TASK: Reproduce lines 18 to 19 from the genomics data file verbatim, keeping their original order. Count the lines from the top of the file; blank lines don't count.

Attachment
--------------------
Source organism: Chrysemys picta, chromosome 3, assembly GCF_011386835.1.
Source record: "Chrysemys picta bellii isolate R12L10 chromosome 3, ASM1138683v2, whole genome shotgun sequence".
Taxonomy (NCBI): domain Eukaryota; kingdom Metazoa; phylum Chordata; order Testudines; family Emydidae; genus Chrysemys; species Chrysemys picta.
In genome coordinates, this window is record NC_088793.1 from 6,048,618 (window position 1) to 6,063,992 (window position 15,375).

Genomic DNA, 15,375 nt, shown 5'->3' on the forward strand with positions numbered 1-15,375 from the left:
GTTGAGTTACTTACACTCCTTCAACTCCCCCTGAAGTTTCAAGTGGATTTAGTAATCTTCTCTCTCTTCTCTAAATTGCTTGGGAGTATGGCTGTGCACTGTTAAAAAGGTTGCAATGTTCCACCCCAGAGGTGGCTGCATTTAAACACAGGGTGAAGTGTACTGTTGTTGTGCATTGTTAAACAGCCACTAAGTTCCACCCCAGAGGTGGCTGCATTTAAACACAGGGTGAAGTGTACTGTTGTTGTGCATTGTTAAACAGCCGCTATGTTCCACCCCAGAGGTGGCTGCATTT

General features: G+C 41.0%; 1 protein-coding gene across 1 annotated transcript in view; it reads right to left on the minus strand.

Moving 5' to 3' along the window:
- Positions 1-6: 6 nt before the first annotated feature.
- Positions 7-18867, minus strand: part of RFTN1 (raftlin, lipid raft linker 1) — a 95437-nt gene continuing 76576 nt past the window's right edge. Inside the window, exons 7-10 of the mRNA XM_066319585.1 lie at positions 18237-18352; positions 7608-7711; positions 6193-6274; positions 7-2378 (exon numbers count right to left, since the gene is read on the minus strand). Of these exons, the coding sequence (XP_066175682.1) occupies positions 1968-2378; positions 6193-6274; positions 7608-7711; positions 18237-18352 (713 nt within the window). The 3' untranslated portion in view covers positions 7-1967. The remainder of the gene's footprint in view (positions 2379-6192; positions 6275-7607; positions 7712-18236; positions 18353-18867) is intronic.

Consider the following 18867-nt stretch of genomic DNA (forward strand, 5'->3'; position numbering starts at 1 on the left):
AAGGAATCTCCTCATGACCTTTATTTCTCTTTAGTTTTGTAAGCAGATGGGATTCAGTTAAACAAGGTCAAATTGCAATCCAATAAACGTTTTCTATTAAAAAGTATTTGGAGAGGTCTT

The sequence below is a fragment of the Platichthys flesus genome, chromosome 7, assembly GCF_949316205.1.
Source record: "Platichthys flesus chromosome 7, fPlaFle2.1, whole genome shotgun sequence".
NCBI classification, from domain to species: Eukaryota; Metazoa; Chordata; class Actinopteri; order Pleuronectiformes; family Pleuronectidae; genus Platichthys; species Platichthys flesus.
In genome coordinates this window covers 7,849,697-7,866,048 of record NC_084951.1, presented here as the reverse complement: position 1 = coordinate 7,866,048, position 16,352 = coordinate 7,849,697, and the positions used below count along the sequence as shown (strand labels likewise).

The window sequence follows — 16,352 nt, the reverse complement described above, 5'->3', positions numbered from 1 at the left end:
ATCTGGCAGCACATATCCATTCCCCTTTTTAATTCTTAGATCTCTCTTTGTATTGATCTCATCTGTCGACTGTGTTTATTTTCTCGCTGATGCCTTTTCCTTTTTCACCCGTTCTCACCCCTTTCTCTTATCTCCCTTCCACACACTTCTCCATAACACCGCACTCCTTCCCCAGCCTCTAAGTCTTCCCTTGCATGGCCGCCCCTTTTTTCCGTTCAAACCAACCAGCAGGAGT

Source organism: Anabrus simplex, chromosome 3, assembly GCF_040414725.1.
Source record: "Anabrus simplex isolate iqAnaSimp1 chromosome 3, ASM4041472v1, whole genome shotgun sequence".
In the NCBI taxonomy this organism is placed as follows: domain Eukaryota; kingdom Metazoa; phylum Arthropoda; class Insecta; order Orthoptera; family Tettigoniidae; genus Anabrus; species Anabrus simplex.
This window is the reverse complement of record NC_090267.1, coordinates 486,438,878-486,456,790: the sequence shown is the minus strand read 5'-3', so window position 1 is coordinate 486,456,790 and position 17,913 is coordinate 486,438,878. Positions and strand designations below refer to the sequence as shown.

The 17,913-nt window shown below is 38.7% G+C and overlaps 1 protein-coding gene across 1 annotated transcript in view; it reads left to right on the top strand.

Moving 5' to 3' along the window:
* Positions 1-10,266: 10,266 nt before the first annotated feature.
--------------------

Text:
ATCTGGCAGCACATATCCATTCCCCTTTTTAATTCTTAGATCTCTCTTTGTATTGATCTCATCTGTCGACTGTGTTTATTTTCTCGCTGATGCCTTTTCCTTTTTCACCCGTTCTCACCCCTTTCTCTTATCTCCCTTCCACACACTTCTCCATAACACCGCACTCCTTCCCCAGCCTCTAAGTCTTCCCTTGCATGGCCGCCCCTTTTTTCCGTTCAAACCAACCAGCAGGAGT

Source organism: Anabrus simplex, chromosome 3, assembly GCF_040414725.1.